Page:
Recent events have got me thinking about something that, believe it or not, I don’t really think about all time: professional behavior.
A lot of people associate that phrase, “professional behavior” with how you behave in an office environment—or while at work in retail, or the teaching or medical professions.
However, “professional behavior” is an ideal to strive toward regardless of whether one works in an office or store or school or hospital, or if one works for oneself in any capacity—say, a small plumbing business fixing toilets, or even as an author.
What is professional behavior? I went looking online for a really good definition, because how I perceive that characteristic—at least right now as I am writing this, in a far from objective frame of mind—may in fact be colored by that very bias to which I have just confessed.
I don’t often quote others in these essays, but I came across some excellent words written by someone else. The website where I found those words is here: http://www.ehow.com/facts_5182757_definition-professional-behavior.html#page=1 and you can click on that link or copy and paste the url into your browser and read the entire not very long article. The author is credited as being Lynda Moultry Belcher. Here is what it says on that site about Ms. Moultry-Belcher: Lynda Moultry Belcher is a writer, editor and public relations professional. She worked for a daily newspaper for 10 years and has been a freelance writer for more than 15 years. She has contributed to Divorce360 and Revolution Health Group, among other publications. She is also the author of "101 Plus-Size Women's Clothing Tips" and writes "Style At Any Size," a bi-weekly newspaper column.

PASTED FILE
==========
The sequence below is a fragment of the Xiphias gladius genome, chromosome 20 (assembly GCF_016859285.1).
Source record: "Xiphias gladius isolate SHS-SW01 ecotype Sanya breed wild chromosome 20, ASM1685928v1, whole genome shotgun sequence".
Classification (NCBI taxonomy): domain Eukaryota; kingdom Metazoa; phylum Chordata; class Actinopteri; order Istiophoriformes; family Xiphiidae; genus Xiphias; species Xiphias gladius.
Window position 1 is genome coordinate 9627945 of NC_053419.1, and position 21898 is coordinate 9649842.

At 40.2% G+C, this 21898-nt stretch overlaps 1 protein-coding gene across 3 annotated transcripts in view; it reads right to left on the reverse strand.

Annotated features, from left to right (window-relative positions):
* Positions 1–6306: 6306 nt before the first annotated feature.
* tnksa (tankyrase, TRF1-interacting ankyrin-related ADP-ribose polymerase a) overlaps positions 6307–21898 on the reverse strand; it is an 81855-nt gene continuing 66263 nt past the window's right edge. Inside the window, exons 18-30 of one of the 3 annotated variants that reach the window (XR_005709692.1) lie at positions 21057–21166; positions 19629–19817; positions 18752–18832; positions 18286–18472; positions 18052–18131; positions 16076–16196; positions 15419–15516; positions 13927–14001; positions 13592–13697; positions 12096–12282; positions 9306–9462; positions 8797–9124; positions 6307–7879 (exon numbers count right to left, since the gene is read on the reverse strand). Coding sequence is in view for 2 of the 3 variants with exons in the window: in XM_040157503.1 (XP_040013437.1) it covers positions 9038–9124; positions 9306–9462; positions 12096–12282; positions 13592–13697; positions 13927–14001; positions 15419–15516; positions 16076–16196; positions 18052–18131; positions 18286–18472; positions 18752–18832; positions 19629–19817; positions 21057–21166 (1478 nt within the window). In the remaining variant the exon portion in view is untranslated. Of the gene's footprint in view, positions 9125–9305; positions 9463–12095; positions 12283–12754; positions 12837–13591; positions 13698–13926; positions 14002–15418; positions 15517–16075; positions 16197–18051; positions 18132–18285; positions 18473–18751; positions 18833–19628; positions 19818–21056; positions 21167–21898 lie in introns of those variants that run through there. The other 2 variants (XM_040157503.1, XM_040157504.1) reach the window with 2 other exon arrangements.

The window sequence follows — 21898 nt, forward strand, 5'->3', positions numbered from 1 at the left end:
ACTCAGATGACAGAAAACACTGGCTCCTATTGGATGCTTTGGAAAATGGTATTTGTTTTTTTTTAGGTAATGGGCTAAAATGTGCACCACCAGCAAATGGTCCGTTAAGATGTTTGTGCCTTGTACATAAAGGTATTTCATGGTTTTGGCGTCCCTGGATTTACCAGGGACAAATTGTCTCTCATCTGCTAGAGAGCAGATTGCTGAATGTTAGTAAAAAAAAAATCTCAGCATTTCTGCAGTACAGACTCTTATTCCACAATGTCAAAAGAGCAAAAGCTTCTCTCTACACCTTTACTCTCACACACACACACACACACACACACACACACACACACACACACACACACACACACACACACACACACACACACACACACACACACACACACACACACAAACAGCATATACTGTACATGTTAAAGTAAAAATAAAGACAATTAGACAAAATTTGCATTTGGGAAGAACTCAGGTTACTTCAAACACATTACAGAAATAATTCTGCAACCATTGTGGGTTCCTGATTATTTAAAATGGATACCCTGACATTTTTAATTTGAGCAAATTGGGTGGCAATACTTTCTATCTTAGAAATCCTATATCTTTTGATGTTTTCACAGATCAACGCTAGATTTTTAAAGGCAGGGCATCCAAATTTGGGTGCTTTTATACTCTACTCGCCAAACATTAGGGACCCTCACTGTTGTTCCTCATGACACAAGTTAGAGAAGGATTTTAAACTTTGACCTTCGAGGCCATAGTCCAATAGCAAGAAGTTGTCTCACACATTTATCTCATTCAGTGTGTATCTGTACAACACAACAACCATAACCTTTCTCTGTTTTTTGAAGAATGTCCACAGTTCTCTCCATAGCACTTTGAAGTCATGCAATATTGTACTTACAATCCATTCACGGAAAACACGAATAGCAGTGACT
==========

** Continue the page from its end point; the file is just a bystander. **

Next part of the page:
This author indeed bears the necessary credentials to have a few words to say on the subject of professional behavior. The section of the article that caught my eye reads as follows:
“It is important to remain professional at all times when engaged in a business environment, whether for a company or your own business. Being professional not only lets people know you are a reputable person to work with, but also conveys intelligence and poise regarding your position. People who are professional are unfailingly polite, courteous and well-spoken, no matter what the situation. Being professional means you keep your cool and remain calm under any circumstances. No matter how upset a co-worker or customer makes you, you don't react; you deal with the situation rationally and calmly. Not everyone places an emphasis on professional behavior. When this happens, it's important that you still remain businesslike and not react to this adverse behavior. Instead, remain professional, no matter what the behavior is of those around you.”
I believe that this is sound advice, and applies to all people who make their living from the good graces of other people. That includes writers, don’t you think?
My personal take is that it not only includes us, we’re a group that should be particularly mindful of the way we are perceived by our peers, our contracted professional associates, and our readers.
I am a logical person, even though I am an author of erotic romance. I could wave the “artiste” flag, I suppose. There are those who would say that after having published 32 books, with the 33rd being in the hands of my publisher, I’m entitled to be a bit of a diva.
But I never believed that having talent, or being published, or having an audience excused bad manners, or tacky actions or rudeness of any kind.
I therefore have some advice to those who need it. I will even give that advice in a way that’s plain, and simple, and logical: Words of edification will never come back and bite you in the ass.